ENC data available in GIS/CAD formats While NOAA ENC Online lets you see the charted data and use it as a basemap, ENC Direct to GIS is a product for GIS experts who want to extract sets of features or themes for use in GIS analysis. Coast Survey has translated the electronic navigational chart data from S-57 format (the standard set by the International Hydrographic Organization) to a GIS-friendly format.
BUILDING ENCs FOR THE FUTURE
The International Convention on the Safety of Life at Sea (SOLAS) requires ships to carry to up-to-date nautical charts and publications for the intended voyage. Beginning in 2012, certain classes of vessels are required to use an Electronic Chart Display and Information System (ECDIS). The adoption of ECDIS is on a transition schedule, under U.S. Coast Guard regulations for ships in U.S. waters. Coast Survey is aggressively enlarging our suite of over a thousand ENC charts, as indicated by the recent addition of ENCs for the St. Lawrence Seaway. Coast Survey also worked with the National Geospatial-Intelligence Agency to make their digital Panama Canal charts available as ENCs.
Why ENCs? They are the chart of the future, giving ships real-time navigation tools to avoid collisions and groundings. The navigation system software can continuously monitor the ship’s position relative to all of the features contained in the NOAA ENC, whether displayed or not, and sound alarms if it detects a hazardous situation. Similarly, the software can check that planned routes will provide safe passage for the vessel by checking for proximity to dangers and crossing areas with insufficient depth.
MyNOAACharts app popularity leads to better charting service for private innovation As good as current electronic charting systems are, future possibilities hold even greater promise. While Coast Survey looks inward to build better ENCs, faster, we also look to the innovative power of private enterprise. We learned some productive lessons during a recent beta test of a limited (and very popular!) mobile app, MyNOAACharts. Coast Survey is removing the app from the Google Play Store on March 29, but cartographers are already working on the next level of innovation in the private mobile app and chart plotter markets. Our goal is to provide all mariners with access to the most updated charts and publications.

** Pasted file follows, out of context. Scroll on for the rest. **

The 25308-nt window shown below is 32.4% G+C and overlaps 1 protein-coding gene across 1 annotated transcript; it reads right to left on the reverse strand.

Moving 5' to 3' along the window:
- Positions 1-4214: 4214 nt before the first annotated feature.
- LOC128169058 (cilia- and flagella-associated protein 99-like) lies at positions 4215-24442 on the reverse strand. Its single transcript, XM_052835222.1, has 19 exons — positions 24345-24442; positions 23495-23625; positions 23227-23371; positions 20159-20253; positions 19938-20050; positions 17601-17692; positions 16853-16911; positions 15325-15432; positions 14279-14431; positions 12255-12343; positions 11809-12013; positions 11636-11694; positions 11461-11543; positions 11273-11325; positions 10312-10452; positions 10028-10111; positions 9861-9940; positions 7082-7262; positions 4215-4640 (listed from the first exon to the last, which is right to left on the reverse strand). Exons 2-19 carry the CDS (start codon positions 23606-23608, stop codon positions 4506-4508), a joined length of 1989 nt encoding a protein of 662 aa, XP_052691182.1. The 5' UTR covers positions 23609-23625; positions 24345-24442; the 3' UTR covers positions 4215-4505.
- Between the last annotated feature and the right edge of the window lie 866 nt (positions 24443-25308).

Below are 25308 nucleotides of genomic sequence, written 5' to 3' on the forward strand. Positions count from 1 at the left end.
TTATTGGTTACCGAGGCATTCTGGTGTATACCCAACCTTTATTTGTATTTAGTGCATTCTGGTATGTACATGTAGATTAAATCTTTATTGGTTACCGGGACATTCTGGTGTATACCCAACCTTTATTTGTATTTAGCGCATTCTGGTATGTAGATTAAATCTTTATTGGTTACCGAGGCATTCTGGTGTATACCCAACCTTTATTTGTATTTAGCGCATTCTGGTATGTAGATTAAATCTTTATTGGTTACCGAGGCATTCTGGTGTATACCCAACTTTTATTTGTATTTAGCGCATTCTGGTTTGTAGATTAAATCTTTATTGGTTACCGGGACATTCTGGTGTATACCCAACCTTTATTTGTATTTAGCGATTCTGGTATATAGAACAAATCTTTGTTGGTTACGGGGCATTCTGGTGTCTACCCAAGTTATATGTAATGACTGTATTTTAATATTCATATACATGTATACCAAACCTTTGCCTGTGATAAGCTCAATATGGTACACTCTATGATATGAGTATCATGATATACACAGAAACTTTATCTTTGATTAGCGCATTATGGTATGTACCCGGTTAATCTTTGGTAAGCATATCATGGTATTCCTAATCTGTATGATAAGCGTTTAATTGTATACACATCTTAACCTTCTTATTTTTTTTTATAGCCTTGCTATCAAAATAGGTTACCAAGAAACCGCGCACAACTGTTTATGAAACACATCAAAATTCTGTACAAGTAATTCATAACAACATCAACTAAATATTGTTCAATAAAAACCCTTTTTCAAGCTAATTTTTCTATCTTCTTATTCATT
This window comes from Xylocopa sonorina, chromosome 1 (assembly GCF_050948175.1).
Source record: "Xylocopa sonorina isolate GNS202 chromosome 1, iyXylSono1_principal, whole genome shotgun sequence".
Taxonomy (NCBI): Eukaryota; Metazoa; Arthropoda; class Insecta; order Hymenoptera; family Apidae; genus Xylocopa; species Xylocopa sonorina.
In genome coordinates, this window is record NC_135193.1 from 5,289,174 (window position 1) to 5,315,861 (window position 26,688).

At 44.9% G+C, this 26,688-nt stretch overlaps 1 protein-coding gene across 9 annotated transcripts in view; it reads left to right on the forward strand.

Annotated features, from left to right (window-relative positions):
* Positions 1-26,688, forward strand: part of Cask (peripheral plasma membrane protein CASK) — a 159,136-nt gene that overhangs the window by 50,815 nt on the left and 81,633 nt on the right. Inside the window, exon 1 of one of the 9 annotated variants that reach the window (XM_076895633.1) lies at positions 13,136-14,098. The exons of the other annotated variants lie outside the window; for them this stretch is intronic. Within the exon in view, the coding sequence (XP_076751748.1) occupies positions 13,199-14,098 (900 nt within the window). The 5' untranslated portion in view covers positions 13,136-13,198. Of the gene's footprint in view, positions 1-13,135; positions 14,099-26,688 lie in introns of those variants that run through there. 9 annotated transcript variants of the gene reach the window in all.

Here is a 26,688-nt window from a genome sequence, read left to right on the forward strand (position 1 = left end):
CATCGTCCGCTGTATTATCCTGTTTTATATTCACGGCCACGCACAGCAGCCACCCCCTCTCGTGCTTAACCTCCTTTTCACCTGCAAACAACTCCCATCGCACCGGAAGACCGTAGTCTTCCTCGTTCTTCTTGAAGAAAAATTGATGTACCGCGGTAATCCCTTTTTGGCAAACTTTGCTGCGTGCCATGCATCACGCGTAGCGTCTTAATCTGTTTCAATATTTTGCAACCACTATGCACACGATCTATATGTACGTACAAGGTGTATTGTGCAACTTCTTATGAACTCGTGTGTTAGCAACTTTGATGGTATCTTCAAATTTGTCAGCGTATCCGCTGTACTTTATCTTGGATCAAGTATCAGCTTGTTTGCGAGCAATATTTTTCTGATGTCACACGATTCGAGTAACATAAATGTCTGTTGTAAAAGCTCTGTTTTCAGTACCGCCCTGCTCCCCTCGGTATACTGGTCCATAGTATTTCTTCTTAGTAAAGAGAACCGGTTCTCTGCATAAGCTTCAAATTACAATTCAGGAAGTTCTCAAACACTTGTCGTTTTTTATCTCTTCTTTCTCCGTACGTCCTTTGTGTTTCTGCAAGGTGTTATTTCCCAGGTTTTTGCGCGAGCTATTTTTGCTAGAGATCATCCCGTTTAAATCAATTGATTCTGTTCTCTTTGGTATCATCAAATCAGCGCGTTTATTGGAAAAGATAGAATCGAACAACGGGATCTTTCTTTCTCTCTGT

Tile services coming to application developers Coast Survey is planning several initiatives to improve interfaces between charts and mobile apps. This summer, we plan to announce a new raster tile service that will make it easier for app developers to use NOAA charts in their products. By providing tilesets (both single chart and quilted) and metadata, we will bolster the new wave of digital charting services and products. And it’s just the beginning…
Today, we have good news for boaters with electronic charting systems that use NOAA raster navigational charts (NOAA RNC®): your charts are going to be easier to read.
The NOAA RNC is a geo-referenced digital image of the traditional paper chart. When it comes to digital graphics, higher resolution is generally better than lower resolution. Dots per inch (dpi) measures the image resolution: the higher the dpi, the better the resolution, the clearer the image. Today, cartographers at Coast Survey are busy improving the resolution of NOAA RNCs, increasing the chart images from the current 254 dpi to 400 dpi. This change improves the clarity, readability, and aesthetics of this highly popular digital charting product.
Coast Survey maintains over a thousand RNCs that are available as free downloads. Our Marine Chart Division is transitioning the entire suite, updating and checking quality on all the charts, and we expect all RNCs to be upgraded to the 400 dpi by January 2014. Don’t worry, we aren’t taking anything offline. You won’t even notice that we’re changing the RNCs, except that you’ll see clearer images after your chart has been changed to 400 dpi.
This improvement in RNC clarity will make it easier and faster for mariners to interpret the information on the chart. Less time puzzling through ragged graphics means more time to increase situational awareness.
We’ve included a 400 dpi test dataset on the NOAA RNC webpage, so RNC users can give it a try. The test dataset includes BSBs for Detroit, Long Island Sound, Puget Sound, and Tampa Bay. We hope that users and developers will let us know if you discover any problems with the test dataset. (Submit comments here.) We’ve listed some frequently asked questions below.
Does this change the actual format of the RNC? No. The only change is the resolution of the chart image.
Will higher resolution files have bigger file sizes? The average increase in file size is around 50 percent, but that is easily handled by today’s computers, mobile apps, and display systems.
When will all the high-resolution RNCs be available for public download? If the transition goes as planned, NOAA expects to upgrade all RNCs to 400 dpi by the end of 2013.
I currently use the NOAA RNC suite in my chart plotter. Will the high-resolution RNCs work as well? We expect no compatibility issues in this upgrade. If you do have technical problems with this upgrade, contact your software provider for technical assistance. We encourage software providers to let us know of any difficulties during the testing period. Submit comments and questions to NOAA’s Nautical Inquiry & Comment System.